Speaking of disciplines and normalization...

Loet Leydesdorff loet at LEYDESDORFF.NET
Wed Oct 22 14:45:37 EDT 2008

Dear Christina, 
Thank you for noting this to the list. These authors use the 172 ISI Subject
Categories as an example, but their claim seems that however one divides the
total set into fields, rescaling to the mean for each subset does the job of
making results comparable because of the shape of the citation
The mathematicians among us are probably able to prove this. 
Best wishes, 

Loet Leydesdorff 
Amsterdam School of Communications Research (ASCoR), 
Kloveniersburgwal 48, 1012 CX Amsterdam. 
Tel.: +31-20- 525 6598; fax: +31-20- 525 3681 
 <mailto:loet at leydesdorff.net> loet at leydesdorff.net ;
<http://www.leydesdorff.net/> http://www.leydesdorff.net/ 



From: ASIS&T Special Interest Group on Metrics
[mailto:SIGMETRICS at LISTSERV.UTK.EDU] On Behalf Of Pikas, Christina K.
Sent: Wednesday, October 22, 2008 5:07 PM
Subject: [SIGMETRICS] Speaking of disciplines and normalization...

See this news piece in Nature?
Published online 20 October 2008 | Nature | doi:10.1038/news.2008.1169
Is physics better than biology?
Citation statistics now comparable across disciplines.
Philip Ball
Is the physics department at your university performing better than the
biology department? Answering such questions objectively has been hard,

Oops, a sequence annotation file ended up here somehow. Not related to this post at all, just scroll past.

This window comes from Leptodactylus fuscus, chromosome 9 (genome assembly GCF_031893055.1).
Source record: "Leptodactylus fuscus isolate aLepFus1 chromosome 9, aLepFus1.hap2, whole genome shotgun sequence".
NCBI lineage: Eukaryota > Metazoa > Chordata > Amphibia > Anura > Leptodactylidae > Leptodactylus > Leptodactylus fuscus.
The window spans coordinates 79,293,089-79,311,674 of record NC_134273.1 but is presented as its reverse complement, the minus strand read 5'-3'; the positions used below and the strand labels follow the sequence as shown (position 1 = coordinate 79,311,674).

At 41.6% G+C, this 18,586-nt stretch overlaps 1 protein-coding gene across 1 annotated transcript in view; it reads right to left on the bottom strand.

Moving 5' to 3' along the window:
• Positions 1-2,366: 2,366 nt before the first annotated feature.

because citation statistics and other bibliometric indicators can't be
directly compared across disciplines. But now a team in Italy has found a
way to do just that......

The full article isn't available at PNAS yet, but I *think* this ArXiv paper
is the pre-print. Offered without commentary - I'll let you all react with
shock and dismay (unless this has already appeared here, in which case,
oops!)  :)

Universality of citation distributions: towards an objective measure of
scientific impact
Authors: Filippo Radicchi, Santo Fortunato, Claudio Castellano
(Submitted on 5 Jun 2008)

    Abstract: We study the distributions of citations received by a single
publication within several disciplines, spanning all fields of science. We
show that the probability that a paper is cited $c$ times has large
variations between different disciplines, but all distributions are rescaled
on a universal curve when the relative indicator $c/c_0$ is considered,
where $c_0$ is the average number of citations per paper for the discipline.
In addition we show that the same universal behavior occurs when citation
distributions of papers published in the same field, but in different years,
are compared. These findings provide a strong validation of $c/c_0$ as an
unbiased indicator for citation performance across disciplines and years.
Based on this indicator, we introduce a generalization of the h-index
suitable for comparing scientists working in different fields. 

Comments:  14 pages, 5 figures
Subjects:  Physics and Society (physics.soc-ph); Data Analysis, Statistics
and Probability (physics.data-an)
Cite as:  arXiv:0806.0974v1 [physics.soc-ph]


Christina K. Pikas, MLS 
R.E. Gibson Library & Information Center
The Johns Hopkins University Applied Physics Laboratory 
Voice  240.228.4812 (Washington), 443.778.4812 (Baltimore) 
Fax 443.778.5353 

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